It’s not unusual for in-demand filmmakers to consider a few different projects before settling on their next gig, but Ron Howard‘s really spoiled for choice at the moment. Last week, he attached himself to direct the J.J. Abrams-produced fantasy All I’ve Got, and just a couple of days ago he entered talks to helm the live-action adaptation of Neil Gaiman’s The Graveyard Book. Today, he’s adding another movie to his list of possibilities.

Howard is reportedly circling In the Heart of the Sea, based on Nathan Philbrick‘s book about the whaling voyage that inspired Herman Melville’s Moby Dick. The film would reunite Howard with his Rush star Chris Hemsworth, who’s been on board to star since last year. More details after the jump.

Vulture got the scoop on Howard’s potential next project. Although he’s yet to commit, sources indicate that that could change soon. And if he does sign on, there’s a good chance this film could take priority over the other two he’s recently been linked to. All I’ve Got and The Graveyard Book are still waiting on completed scripts, and neither has a big star attached at this point. In contrast, In the Heart of the Sea has Hemsworth and a screenplay by Charles Leavitt (Blood Diamond) — not to mention the eager support of Warner Bros., which hopes to put it into production this fall.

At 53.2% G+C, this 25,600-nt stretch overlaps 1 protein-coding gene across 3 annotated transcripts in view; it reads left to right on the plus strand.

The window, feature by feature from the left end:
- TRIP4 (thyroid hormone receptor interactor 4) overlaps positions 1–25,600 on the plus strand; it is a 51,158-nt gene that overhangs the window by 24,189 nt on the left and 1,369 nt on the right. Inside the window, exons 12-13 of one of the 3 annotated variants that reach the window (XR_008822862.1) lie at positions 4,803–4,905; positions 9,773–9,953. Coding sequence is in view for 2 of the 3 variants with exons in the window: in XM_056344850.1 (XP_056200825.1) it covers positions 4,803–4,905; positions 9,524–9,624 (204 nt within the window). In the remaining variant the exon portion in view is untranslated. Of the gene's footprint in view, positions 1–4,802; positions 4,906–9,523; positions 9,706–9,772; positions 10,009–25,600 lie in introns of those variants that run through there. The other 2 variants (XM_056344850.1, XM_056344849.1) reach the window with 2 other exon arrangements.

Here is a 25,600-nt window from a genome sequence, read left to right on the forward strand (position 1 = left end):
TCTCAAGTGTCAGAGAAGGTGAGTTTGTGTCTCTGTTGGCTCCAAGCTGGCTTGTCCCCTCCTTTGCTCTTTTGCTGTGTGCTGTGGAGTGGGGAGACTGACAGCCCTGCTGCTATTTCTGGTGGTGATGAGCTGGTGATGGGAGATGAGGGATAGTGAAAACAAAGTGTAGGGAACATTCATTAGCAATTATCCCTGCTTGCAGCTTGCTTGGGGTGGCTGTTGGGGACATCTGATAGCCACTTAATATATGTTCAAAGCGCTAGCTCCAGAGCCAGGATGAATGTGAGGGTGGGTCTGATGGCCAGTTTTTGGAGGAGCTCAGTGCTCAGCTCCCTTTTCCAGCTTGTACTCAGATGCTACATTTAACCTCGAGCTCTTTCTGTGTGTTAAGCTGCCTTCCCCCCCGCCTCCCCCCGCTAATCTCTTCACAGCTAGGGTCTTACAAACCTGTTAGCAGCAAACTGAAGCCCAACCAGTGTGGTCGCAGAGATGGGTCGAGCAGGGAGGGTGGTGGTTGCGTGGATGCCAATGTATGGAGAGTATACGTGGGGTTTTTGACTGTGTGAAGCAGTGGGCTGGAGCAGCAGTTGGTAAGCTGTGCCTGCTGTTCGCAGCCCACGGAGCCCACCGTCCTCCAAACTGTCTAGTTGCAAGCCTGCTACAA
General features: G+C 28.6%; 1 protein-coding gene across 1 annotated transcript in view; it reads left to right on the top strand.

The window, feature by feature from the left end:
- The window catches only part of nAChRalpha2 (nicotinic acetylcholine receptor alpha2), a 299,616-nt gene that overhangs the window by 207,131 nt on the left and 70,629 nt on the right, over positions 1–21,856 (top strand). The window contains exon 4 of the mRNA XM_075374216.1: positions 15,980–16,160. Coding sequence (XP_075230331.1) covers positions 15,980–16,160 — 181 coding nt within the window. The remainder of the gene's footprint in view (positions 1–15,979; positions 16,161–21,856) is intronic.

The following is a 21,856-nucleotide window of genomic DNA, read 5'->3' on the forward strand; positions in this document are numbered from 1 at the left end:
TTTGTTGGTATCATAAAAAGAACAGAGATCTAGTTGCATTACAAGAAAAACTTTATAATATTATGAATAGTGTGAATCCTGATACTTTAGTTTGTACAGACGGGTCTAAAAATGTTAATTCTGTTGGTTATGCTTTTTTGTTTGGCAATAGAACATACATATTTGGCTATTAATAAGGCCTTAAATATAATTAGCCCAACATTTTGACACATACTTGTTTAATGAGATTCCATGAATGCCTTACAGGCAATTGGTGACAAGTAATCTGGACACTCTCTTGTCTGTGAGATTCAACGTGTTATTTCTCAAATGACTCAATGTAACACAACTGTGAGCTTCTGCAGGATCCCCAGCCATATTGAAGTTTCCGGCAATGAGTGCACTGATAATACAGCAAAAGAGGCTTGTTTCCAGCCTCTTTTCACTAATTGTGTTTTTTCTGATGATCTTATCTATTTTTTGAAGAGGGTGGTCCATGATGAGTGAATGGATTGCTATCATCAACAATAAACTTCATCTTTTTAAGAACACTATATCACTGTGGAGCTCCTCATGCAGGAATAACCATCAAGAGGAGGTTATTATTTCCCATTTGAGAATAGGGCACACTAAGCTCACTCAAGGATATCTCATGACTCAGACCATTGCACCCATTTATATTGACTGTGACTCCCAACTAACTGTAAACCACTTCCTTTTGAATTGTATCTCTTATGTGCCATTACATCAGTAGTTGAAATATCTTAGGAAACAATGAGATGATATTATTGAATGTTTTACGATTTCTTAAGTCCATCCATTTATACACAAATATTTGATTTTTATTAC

On the other hand, the same issue of money that’s plagued the film for the past several years could wind up sinking it yet again. Seabound tales are famously expensive to shoot, and they don’t always pay off at the box office; for every Titanic, there’s a Waterworld. (Or maybe Battleship would be the more relevant example right now.) This one sounds rather promising, though, so here’s hoping everything works out. Here’s a synopsis of Philbrick’s book:

The ordeal of the whaleship Essex was an event as mythic in the nineteenth century as the sinking of the Titanic was in the twentieth. In 1819, the Essex left Nantucket for the South Pacific with twenty crew members aboard. In the middle of the South Pacific the ship was rammed and sunk by an angry sperm whale. The crew drifted for more than ninety days in three tiny whaleboats, succumbing to weather, hunger, disease, and ultimately turning to drastic measures in the fight for survival. Nathaniel Philbrick uses little-known documents-including a long-lost account written by the ship’s cabin boy-and penetrating details about whaling and the Nantucket community to reveal the chilling events surrounding this epic maritime disaster. An intense and mesmerizing read, In the Heart of the Sea is a monumental work of history forever placing the Essex tragedy in the American historical canon.

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